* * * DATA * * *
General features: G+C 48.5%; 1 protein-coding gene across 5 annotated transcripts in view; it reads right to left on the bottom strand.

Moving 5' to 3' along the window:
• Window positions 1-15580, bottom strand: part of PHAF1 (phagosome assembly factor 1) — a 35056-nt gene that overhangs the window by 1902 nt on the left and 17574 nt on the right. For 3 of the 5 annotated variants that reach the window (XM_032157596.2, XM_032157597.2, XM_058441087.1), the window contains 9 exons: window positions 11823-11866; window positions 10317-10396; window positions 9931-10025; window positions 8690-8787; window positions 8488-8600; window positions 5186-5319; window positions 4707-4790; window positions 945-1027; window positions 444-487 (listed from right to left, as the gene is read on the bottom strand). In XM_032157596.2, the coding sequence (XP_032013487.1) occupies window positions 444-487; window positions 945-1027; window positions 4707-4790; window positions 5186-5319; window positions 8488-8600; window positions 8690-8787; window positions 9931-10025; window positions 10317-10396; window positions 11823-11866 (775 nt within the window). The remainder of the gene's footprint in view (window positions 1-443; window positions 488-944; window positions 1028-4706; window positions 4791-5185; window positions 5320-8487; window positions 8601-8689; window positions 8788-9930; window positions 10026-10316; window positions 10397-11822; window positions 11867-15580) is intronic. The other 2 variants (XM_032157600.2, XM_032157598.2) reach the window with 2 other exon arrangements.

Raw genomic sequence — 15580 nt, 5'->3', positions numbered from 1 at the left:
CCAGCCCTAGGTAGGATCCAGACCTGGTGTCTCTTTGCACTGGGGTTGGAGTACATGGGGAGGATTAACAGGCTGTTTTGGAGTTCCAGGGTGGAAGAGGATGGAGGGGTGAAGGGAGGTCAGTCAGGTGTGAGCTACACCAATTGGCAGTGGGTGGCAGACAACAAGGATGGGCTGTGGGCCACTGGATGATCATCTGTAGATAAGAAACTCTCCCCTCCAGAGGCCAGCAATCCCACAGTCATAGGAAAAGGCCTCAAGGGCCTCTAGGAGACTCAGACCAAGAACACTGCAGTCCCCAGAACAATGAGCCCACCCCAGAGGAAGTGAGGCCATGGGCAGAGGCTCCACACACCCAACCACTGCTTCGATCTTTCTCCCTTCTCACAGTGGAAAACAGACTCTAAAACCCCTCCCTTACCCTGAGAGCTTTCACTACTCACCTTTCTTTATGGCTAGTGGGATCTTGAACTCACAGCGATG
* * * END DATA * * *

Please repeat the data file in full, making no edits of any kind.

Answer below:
General features: G+C 48.5%; 1 protein-coding gene across 5 annotated transcripts in view; it reads right to left on the bottom strand.

Moving 5' to 3' along the window:
• Window positions 1-15580, bottom strand: part of PHAF1 (phagosome assembly factor 1) — a 35056-nt gene that overhangs the window by 1902 nt on the left and 17574 nt on the right. For 3 of the 5 annotated variants that reach the window (XM_032157596.2, XM_032157597.2, XM_058441087.1), the window contains 9 exons: window positions 11823-11866; window positions 10317-10396; window positions 9931-10025; window positions 8690-8787; window positions 8488-8600; window positions 5186-5319; window positions 4707-4790; window positions 945-1027; window positions 444-487 (listed from right to left, as the gene is read on the bottom strand). In XM_032157596.2, the coding sequence (XP_032013487.1) occupies window positions 444-487; window positions 945-1027; window positions 4707-4790; window positions 5186-5319; window positions 8488-8600; window positions 8690-8787; window positions 9931-10025; window positions 10317-10396; window positions 11823-11866 (775 nt within the window). The remainder of the gene's footprint in view (window positions 1-443; window positions 488-944; window positions 1028-4706; window positions 4791-5185; window positions 5320-8487; window positions 8601-8689; window positions 8788-9930; window positions 10026-10316; window positions 10397-11822; window positions 11867-15580) is intronic. The other 2 variants (XM_032157600.2, XM_032157598.2) reach the window with 2 other exon arrangements.

Raw genomic sequence — 15580 nt, 5'->3', positions numbered from 1 at the left:
CCAGCCCTAGGTAGGATCCAGACCTGGTGTCTCTTTGCACTGGGGTTGGAGTACATGGGGAGGATTAACAGGCTGTTTTGGAGTTCCAGGGTGGAAGAGGATGGAGGGGTGAAGGGAGGTCAGTCAGGTGTGAGCTACACCAATTGGCAGTGGGTGGCAGACAACAAGGATGGGCTGTGGGCCACTGGATGATCATCTGTAGATAAGAAACTCTCCCCTCCAGAGGCCAGCAATCCCACAGTCATAGGAAAAGGCCTCAAGGGCCTCTAGGAGACTCAGACCAAGAACACTGCAGTCCCCAGAACAATGAGCCCACCCCAGAGGAAGTGAGGCCATGGGCAGAGGCTCCACACACCCAACCACTGCTTCGATCTTTCTCCCTTCTCACAGTGGAAAACAGACTCTAAAACCCCTCCCTTACCCTGAGAGCTTTCACTACTCACCTTTCTTTATGGCTAGTGGGATCTTGAACTCACAGCGATG